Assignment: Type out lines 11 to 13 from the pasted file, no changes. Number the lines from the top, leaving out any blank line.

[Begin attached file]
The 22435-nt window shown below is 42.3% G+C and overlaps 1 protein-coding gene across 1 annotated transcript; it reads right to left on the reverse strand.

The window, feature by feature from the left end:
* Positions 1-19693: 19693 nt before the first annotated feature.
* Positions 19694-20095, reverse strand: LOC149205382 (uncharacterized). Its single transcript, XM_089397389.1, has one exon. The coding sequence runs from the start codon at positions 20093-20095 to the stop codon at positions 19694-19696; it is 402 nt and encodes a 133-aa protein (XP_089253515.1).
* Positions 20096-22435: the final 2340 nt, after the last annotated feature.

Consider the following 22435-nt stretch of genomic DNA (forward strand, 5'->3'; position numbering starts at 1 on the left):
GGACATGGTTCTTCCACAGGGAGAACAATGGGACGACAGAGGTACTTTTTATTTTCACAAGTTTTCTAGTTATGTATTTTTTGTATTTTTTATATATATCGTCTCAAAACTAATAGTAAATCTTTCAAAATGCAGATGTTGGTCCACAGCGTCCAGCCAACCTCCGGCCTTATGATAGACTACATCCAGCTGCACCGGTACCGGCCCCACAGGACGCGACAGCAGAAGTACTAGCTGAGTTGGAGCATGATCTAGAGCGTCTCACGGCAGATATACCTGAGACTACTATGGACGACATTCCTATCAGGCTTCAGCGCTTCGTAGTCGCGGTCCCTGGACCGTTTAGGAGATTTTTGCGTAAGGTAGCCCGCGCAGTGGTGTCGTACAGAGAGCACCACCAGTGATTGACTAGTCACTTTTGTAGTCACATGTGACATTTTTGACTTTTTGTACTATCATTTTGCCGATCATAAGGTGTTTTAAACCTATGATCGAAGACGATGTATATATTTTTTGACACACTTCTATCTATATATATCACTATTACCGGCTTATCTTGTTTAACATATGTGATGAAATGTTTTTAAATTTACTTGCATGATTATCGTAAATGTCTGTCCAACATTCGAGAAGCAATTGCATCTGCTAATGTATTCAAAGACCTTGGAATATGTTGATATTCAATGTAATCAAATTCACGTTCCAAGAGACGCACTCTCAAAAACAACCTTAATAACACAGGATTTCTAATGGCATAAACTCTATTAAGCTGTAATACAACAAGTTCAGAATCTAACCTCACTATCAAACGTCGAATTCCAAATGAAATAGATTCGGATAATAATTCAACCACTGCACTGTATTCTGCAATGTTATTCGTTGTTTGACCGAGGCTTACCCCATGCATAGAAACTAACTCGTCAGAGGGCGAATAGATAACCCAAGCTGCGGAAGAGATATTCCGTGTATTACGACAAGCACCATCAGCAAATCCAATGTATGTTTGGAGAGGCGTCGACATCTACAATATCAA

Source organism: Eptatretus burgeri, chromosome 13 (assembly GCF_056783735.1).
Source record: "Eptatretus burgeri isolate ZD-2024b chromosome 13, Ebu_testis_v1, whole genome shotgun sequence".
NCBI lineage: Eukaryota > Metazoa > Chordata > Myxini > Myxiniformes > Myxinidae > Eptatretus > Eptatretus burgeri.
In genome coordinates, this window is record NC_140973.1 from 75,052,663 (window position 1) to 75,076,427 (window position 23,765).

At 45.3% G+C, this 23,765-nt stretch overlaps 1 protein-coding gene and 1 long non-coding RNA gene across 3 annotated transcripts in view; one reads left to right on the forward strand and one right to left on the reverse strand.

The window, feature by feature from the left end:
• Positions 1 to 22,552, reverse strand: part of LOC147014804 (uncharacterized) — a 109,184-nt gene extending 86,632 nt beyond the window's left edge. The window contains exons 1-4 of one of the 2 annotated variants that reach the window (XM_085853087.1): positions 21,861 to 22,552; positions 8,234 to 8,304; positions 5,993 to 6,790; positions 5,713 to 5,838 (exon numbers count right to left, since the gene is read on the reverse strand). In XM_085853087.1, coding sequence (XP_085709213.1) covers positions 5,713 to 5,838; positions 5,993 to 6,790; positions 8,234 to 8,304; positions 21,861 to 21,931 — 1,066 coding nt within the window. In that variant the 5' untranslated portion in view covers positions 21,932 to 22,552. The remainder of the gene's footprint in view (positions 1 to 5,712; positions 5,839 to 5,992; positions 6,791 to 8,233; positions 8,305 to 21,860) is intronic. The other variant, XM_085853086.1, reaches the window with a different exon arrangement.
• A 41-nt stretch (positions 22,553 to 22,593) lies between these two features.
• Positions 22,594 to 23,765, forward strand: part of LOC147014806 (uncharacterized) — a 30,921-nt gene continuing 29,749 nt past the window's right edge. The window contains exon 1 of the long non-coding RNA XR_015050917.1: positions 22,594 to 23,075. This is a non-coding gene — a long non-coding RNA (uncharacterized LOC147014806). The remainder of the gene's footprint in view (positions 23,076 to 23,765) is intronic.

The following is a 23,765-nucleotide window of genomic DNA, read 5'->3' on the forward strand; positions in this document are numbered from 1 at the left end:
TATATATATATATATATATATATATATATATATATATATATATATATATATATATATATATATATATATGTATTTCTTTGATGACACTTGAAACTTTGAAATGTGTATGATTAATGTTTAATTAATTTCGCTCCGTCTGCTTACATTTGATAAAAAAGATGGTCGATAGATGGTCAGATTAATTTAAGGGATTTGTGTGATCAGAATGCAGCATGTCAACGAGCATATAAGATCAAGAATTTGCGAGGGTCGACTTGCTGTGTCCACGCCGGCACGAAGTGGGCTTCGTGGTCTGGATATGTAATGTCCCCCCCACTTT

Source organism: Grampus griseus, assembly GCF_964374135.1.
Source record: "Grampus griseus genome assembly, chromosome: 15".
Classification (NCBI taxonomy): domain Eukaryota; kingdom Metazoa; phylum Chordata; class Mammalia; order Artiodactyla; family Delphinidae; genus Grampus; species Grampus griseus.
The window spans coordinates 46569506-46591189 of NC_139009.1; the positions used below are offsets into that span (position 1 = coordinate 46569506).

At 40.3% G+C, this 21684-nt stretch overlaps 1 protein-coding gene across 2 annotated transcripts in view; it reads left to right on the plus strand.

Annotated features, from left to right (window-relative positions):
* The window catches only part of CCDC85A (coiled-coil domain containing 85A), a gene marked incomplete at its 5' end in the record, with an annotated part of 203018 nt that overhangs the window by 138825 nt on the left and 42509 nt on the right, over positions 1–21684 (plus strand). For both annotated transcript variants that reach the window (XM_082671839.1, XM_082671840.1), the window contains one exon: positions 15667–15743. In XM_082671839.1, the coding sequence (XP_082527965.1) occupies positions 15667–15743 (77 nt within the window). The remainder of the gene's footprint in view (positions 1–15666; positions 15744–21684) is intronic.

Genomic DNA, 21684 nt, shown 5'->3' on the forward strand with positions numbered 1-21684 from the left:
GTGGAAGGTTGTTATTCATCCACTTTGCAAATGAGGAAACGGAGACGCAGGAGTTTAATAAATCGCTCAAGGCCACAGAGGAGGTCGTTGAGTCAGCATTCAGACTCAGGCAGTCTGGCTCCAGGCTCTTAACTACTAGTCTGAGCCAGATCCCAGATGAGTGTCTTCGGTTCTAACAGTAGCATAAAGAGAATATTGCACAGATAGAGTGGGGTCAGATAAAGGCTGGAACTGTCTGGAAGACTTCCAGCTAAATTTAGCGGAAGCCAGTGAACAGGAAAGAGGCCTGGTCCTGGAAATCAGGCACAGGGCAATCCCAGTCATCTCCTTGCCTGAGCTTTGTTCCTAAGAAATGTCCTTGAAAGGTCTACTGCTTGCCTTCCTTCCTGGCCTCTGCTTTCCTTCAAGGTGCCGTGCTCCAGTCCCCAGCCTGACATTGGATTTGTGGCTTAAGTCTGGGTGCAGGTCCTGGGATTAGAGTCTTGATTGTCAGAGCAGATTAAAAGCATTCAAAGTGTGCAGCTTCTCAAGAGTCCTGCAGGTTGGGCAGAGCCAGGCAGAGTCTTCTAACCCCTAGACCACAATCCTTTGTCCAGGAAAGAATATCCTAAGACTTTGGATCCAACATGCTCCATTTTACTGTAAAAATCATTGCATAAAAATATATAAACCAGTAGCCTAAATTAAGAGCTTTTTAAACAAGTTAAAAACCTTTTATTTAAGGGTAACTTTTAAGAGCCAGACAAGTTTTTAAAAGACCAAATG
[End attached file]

In genome coordinates, this window is record NC_140973.1 from 75,052,663 (window position 1) to 75,076,427 (window position 23,765).

At 45.3% G+C, this 23,765-nt stretch overlaps 1 protein-coding gene and 1 long non-coding RNA gene across 3 annotated transcripts in view; one reads left to right on the forward strand and one right to left on the reverse strand.

The window, feature by feature from the left end: